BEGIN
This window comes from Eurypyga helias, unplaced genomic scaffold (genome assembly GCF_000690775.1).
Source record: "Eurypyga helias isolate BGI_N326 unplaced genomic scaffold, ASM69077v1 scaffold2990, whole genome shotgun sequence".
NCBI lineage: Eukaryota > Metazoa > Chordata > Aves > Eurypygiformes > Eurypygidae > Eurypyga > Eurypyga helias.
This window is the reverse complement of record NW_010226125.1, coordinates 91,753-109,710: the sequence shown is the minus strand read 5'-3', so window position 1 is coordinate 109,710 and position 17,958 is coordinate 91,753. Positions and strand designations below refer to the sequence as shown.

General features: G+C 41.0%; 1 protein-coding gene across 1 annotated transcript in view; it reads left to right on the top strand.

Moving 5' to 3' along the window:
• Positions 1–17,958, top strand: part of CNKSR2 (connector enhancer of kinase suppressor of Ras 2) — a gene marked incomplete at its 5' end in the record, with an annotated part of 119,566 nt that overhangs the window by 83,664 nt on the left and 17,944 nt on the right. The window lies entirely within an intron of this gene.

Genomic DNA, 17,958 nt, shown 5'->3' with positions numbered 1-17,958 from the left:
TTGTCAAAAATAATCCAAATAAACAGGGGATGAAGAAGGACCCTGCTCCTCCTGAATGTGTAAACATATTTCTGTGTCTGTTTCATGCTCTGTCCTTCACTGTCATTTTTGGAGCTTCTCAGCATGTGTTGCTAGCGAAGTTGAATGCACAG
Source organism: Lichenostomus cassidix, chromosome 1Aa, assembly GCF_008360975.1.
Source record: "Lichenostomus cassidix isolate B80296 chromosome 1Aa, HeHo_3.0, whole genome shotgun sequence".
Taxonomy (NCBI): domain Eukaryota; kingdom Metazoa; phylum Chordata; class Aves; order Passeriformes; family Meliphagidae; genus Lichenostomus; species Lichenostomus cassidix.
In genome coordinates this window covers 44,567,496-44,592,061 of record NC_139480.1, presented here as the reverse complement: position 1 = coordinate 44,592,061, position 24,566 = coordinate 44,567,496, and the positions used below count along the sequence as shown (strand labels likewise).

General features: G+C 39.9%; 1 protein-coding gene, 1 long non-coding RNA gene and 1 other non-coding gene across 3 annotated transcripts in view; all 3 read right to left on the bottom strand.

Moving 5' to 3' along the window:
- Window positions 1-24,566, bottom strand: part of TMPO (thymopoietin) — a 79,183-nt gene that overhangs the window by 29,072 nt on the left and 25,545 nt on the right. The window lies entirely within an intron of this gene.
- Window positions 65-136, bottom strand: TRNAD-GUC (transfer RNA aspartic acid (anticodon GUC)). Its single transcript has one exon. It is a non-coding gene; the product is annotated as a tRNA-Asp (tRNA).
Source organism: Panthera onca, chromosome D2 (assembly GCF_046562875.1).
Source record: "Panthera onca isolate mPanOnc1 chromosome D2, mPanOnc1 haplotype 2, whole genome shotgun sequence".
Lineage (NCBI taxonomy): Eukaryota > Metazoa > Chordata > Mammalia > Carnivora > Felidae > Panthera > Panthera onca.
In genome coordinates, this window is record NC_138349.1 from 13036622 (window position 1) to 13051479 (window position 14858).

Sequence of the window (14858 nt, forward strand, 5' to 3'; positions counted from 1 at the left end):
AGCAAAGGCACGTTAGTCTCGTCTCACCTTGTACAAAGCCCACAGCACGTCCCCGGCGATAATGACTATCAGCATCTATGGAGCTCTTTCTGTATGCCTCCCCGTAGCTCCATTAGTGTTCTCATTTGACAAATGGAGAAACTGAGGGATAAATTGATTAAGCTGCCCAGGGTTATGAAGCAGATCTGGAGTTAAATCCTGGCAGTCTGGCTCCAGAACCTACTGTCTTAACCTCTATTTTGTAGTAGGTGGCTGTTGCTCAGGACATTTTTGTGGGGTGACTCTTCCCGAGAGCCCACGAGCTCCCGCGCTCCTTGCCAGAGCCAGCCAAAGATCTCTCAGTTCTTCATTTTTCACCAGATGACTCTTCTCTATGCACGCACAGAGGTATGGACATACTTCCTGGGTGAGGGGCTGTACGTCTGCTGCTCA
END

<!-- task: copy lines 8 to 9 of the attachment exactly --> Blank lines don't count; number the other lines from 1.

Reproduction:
Genomic DNA, 17,958 nt, shown 5'->3' with positions numbered 1-17,958 from the left:
TTGTCAAAAATAATCCAAATAAACAGGGGATGAAGAAGGACCCTGCTCCTCCTGAATGTGTAAACATATTTCTGTGTCTGTTTCATGCTCTGTCCTTCACTGTCATTTTTGGAGCTTCTCAGCATGTGTTGCTAGCGAAGTTGAATGCACAG